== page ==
Accountability in Research, 13:247–258, 2006
Copyright © Taylor & Francis Group, LLC
ISSN: 0898-9621 print / 1545-5815 onl...
248 B.K. Redman and J.F. Merz
articles are at once the scientist’s primary means for communicat-
ing with peers, the prima...
Policies on Research Misconduct 249
TABLE 1 Suggested journal policies for research misconduct
“If substantial doubts aris...
254 B.K. Redman and J.F. Merz
number of cases alleged or confirmed in the past year; and how
they were identified, investi...
Policies on Research Misconduct 255
for investigation of alleged misconduct by the journal, usually
because journals have ...
256 B.K. Redman and J.F. Merz
applicable to them since they do not publish primary research
and the reviews they publish a...
Policies on Research Misconduct 257
to simply resubmit their work to another specialty journal where
the questionable prac...
258 B.K. Redman and J.F. Merz
Knox, R. (1983). The Harvard fraud case: Where does the problem lie? Journal of
the American...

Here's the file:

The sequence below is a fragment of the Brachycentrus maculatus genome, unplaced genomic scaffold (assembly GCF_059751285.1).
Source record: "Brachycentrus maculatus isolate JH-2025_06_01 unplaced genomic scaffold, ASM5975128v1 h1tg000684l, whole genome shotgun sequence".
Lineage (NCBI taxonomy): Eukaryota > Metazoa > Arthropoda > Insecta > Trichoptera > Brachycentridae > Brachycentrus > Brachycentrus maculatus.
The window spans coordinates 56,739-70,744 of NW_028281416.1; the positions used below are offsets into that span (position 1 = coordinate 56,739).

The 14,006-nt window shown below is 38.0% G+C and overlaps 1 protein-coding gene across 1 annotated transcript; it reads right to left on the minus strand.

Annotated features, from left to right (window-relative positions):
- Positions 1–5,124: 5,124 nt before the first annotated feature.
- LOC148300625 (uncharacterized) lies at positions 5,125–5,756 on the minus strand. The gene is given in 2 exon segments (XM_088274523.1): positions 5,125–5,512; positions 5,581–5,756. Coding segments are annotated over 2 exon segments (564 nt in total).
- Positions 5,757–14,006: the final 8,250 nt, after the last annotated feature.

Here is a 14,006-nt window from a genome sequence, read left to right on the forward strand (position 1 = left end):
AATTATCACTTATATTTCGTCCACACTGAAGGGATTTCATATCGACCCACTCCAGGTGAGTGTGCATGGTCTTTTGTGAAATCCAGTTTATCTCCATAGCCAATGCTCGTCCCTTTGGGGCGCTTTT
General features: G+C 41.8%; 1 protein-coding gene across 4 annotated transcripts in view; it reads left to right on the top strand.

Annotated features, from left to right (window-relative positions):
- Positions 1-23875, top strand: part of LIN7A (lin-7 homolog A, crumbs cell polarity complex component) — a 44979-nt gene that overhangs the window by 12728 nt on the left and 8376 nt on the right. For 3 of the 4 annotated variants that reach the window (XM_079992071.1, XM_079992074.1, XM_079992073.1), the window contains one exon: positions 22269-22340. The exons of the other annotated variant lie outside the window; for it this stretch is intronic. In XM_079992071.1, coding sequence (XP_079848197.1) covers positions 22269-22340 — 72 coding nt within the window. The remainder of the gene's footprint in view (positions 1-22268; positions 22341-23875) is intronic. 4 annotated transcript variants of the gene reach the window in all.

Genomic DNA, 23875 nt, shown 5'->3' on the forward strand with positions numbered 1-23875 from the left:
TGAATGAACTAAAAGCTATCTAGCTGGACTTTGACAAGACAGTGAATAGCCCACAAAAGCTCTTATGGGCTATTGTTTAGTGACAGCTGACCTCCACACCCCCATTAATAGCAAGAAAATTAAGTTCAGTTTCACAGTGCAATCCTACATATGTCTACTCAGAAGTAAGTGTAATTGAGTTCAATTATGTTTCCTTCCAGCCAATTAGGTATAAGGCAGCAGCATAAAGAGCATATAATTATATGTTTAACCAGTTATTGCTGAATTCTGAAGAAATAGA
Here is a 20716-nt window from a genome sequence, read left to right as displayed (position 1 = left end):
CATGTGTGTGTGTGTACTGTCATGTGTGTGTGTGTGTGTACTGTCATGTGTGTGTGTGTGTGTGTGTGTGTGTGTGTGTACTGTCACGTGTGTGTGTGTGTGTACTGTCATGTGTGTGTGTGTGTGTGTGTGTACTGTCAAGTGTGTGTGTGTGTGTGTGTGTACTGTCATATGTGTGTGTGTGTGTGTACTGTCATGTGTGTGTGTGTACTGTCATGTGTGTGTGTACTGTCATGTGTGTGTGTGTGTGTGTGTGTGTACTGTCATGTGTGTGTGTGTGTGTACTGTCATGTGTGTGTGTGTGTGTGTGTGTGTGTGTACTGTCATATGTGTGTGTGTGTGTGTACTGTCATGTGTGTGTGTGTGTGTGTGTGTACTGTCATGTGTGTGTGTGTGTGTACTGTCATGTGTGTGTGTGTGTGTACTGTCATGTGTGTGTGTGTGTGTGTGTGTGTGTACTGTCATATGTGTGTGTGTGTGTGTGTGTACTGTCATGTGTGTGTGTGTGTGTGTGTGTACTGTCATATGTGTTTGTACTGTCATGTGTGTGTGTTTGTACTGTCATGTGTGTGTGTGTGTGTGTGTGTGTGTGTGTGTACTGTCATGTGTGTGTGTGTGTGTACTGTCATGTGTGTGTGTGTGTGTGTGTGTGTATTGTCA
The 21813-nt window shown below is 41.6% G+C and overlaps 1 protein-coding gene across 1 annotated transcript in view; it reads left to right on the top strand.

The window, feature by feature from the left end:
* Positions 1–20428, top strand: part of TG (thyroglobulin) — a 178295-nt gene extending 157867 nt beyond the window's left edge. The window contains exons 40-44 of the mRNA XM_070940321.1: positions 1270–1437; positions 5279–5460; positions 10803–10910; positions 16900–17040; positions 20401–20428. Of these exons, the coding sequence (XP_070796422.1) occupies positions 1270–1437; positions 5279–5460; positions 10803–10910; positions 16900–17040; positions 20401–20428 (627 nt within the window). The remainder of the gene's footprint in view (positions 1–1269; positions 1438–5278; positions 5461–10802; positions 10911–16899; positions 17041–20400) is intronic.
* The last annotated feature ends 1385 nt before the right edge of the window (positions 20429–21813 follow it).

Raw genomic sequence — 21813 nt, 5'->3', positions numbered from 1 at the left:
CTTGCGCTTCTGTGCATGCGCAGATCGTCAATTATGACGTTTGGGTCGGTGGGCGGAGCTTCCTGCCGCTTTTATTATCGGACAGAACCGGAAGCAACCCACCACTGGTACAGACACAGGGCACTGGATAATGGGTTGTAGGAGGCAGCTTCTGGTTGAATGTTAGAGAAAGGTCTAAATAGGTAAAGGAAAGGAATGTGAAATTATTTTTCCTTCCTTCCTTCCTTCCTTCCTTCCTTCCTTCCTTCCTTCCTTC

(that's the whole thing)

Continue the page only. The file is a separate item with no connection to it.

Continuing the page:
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  1. 1. Accountability in Research, 13:247–258, 2006 Copyright © Taylor & Francis Group, LLC ISSN: 0898-9621 print / 1545-5815 online DOI: 10.1080/08989620600848199 247 GACR0898-96211545-5815Accountability in Research: Vol. 13, No. 3, June 2006: pp. 1–15Accountability in Research RESEARCH MISCONDUCT POLICIES OF HIGH IMPACT BIOMEDICAL JOURNALS Policies on Research MisconductB.K. Redman and J.F. Merz BARBARA K. REDMAN Department of Medical Ethics, University of Pennsylvania, Philadelphia, PA, USA, and Wayne State University, College of Nursing, Detroit, MI, USA JON F. MERZ Department of Medical Ethics, University of Pennsylvania, Philadelphia, PA, USA Several national and international organizations have recommended policies regarding journal responsibilities about research misconduct in submitted or published manuscripts. A search of Web sites of the fifty highest impact journals in a cluster of biomedical fields and a limited survey of their editors shows that few journals have formally adopted standards for dealing with questions of research misconduct. Publicly available policies may have a deterrent effect and can prevent arbitrariness in handling cases. Keywords: research, misconduct, journal, policies, allegations, manuscripts Infamous cases of scientific misconduct over the last several decades involving John Darsee (Knox, 1983), Robert Slutsky (Locke, 1986), Roger Poisson (Lowry, 1994), and Jan Hendrik Schon (Service, 2002) have led to high profile retractions recorded in Medline over the 1983–2002 period. Nonetheless, sanctions for discovered scientific misconduct are not a particularly good measure of the frequency of misconduct, and retractions are perhaps the tip of the iceberg (Woolf, 1981). Journals are a crit- ical element in maintaining scientific integrity, because journal Barbara K. Redman designed the study, collected and analyzed data, and wrote and edited the article. Jon F. Merz designed the study and wrote and edited the study. Disclosure: There are no financial or personal conflicts of interest associated with this article. Address correspondence to Barbara K. Redman, Department of Medical Ethics, University of Pennsylvania, 3401 Market Street, Suite 320, Philadelphia, PA 19104-3308, USA. E-mail: